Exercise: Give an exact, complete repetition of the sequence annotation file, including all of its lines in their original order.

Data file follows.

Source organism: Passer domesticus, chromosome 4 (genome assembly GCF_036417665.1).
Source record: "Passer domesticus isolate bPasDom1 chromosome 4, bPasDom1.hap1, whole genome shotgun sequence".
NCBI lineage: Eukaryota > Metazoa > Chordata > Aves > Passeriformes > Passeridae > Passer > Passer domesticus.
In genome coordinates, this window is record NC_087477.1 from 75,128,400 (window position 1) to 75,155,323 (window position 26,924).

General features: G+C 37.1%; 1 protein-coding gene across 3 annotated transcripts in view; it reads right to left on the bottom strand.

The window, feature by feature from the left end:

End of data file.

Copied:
Source organism: Passer domesticus, chromosome 4 (genome assembly GCF_036417665.1).
Source record: "Passer domesticus isolate bPasDom1 chromosome 4, bPasDom1.hap1, whole genome shotgun sequence".
NCBI lineage: Eukaryota > Metazoa > Chordata > Aves > Passeriformes > Passeridae > Passer > Passer domesticus.
In genome coordinates, this window is record NC_087477.1 from 75,128,400 (window position 1) to 75,155,323 (window position 26,924).

General features: G+C 37.1%; 1 protein-coding gene across 3 annotated transcripts in view; it reads right to left on the bottom strand.

The window, feature by feature from the left end: